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Sexton: 'It's like a different type of game when you're on the bench'

The out-half found himself in an unfamiliar position last week, but is set to take centre stage again in Melbourne.

IT’S NOT OFTEN Johnny Sexton finds himself on the bench — in fact, you have to go back to the 2011 World Cup for the last time he sat on it for Ireland — but the out-half is now ready to take centre stage again for Saturday’s second Test against Australia.

Johnny Sexton Sexton at Ireland's team hotel in Melbourne earlier. Source: Dan Sheridan/INPHO

Sexton was hailed by Joe Schmidt for the manner in which he adapted to his role behind Joey Carbery in Brisbane last week, with the 32-year-old acknowledging the importance of his young pretender being exposed to the cauldron of Test match rugby.

But of his 74 international caps, only nine times has Sexton watched on from the bench at the start of the game and, speaking from the team’s base in Melbourne today, he admitted it was a strange experience.

“It’s not something I’ve done in a long, long time with Ireland, so it needed a bit of getting used to — running the Australia plays all last week and then it’s almost like a different type of game when you’re on the bench,” Sexton said.

“You’ve got a lot of nervous energy and you’re trying to figure out what moves we’ve played so you can play something different when you come on, so you’re sort of sitting there scratching moves off.

“It’s not something I’ve been used to with Ireland, I’ve done it a couple of times with Leinster but that’s why you want to start. It’s all about starting for everyone, you want to get that starting place.”

Sexton replaced Carbery on 57 minutes at Suncorp Stadium, but was unable to prevent Ireland slipping to their first defeat in 13 Test matches as the Wallabies, through tries by Bernard Foley and David Pocock, edged a thrilling contest.

While admitting the margins were ‘skinny’, Schmidt would have disappointed by the fact Ireland lost the game in the final quarter, having led 9-8 when Sexton and the rest of the cavalry were introduced, and the way in which his side leaked two tries.

But it’s often said defeat can be more instructive and certainly the hope is that Ireland can channel the frustrations from Brisbane into producing a much improved performance to keep the series alive this weekend.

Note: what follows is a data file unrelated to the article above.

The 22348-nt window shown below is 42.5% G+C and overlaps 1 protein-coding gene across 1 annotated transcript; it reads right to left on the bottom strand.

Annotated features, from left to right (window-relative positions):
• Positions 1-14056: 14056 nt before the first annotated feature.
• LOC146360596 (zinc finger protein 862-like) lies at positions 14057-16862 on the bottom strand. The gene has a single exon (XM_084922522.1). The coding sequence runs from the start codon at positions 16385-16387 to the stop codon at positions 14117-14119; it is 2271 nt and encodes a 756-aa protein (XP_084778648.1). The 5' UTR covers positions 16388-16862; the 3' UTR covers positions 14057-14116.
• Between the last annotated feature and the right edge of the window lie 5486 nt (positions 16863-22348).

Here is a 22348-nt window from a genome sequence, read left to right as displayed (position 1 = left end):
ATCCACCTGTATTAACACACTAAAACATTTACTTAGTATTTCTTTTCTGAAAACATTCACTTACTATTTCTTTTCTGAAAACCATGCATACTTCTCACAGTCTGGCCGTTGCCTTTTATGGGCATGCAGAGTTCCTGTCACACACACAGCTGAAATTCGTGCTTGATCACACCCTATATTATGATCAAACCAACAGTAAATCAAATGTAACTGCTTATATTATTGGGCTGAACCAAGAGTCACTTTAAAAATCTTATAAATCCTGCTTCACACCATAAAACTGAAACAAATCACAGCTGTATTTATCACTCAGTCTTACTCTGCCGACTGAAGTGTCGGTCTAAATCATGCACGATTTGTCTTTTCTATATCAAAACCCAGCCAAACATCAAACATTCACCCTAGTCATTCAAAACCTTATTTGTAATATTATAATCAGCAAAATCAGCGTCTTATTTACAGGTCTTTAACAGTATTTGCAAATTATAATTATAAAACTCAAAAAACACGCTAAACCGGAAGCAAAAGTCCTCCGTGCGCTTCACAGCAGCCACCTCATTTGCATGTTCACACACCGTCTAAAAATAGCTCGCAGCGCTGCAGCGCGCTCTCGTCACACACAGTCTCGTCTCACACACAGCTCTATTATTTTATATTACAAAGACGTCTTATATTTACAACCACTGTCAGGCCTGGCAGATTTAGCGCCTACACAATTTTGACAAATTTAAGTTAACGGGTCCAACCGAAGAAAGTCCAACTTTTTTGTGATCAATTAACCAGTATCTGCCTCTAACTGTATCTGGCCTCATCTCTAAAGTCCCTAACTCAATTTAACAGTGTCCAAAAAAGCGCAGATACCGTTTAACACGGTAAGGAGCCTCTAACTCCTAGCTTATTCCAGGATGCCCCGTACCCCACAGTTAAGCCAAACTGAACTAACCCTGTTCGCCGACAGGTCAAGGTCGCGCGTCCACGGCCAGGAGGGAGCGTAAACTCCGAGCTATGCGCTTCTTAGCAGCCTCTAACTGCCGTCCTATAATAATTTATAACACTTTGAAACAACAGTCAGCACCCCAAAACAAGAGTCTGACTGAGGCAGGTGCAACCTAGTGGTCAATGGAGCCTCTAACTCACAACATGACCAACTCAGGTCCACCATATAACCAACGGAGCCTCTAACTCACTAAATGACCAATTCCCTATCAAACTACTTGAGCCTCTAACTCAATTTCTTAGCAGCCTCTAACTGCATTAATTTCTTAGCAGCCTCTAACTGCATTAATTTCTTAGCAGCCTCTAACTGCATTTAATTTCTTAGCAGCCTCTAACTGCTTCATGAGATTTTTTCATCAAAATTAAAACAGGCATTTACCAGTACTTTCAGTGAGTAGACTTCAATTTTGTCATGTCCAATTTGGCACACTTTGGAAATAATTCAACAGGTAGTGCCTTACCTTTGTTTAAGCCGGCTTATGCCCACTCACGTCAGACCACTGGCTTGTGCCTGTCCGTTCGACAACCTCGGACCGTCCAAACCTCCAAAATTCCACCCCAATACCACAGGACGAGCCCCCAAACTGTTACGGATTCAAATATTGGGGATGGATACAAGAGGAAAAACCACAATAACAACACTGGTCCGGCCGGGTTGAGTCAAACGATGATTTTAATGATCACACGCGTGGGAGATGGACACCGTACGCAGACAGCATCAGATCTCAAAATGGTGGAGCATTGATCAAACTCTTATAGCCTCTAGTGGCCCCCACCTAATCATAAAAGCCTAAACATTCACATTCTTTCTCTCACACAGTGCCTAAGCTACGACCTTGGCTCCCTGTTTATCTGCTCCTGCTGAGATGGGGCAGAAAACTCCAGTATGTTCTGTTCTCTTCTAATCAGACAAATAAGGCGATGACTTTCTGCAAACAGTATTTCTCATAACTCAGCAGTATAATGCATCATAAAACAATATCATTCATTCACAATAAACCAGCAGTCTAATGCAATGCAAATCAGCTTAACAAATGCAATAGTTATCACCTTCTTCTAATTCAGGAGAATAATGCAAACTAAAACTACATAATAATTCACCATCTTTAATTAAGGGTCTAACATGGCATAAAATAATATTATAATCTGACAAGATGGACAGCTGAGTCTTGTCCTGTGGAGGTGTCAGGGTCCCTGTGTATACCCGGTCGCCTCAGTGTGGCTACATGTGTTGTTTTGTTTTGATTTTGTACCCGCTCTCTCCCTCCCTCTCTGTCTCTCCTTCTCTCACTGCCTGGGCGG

“There’s lots of frustrations,” Sexton continued.

Johnny Sexton Sexton could captain Ireland in Melbourne this weekend. Source: Dan Sheridan/INPHO

“There were frustrations for us for the whole game. Obviously, you guys will look at the last 20 minutes and say ‘Ireland lost the last 20,’ so you blame that, but that’s not how it works in our environment.

“We look at all the moments throughout the game and there was times when the subs came on that we created good opportunities and we didn’t quite take them. There’s other times where we lost a moment here or there that we would obviously be expected from the management team to do better.

“As a whole, we were disappointed with our level of performance throughout the 80.”

It places real onus on Melbourne this weekend, with Ireland now facing into a must-win game in order to bring the series to Sydney on 23 June, although that’s a challenge Sexton — who could captain the team on Saturday — will relish.

The Leinster 10 added: “It’s a good chance, you learn a lot when you lose. We try and learn through winning and something we did quite well during the Six Nations was that we improved even when we were winning, which is the sign of a good team, and now we’ve got to bounce back, show a reaction, and performance a hell of a lot better than we did last week.”

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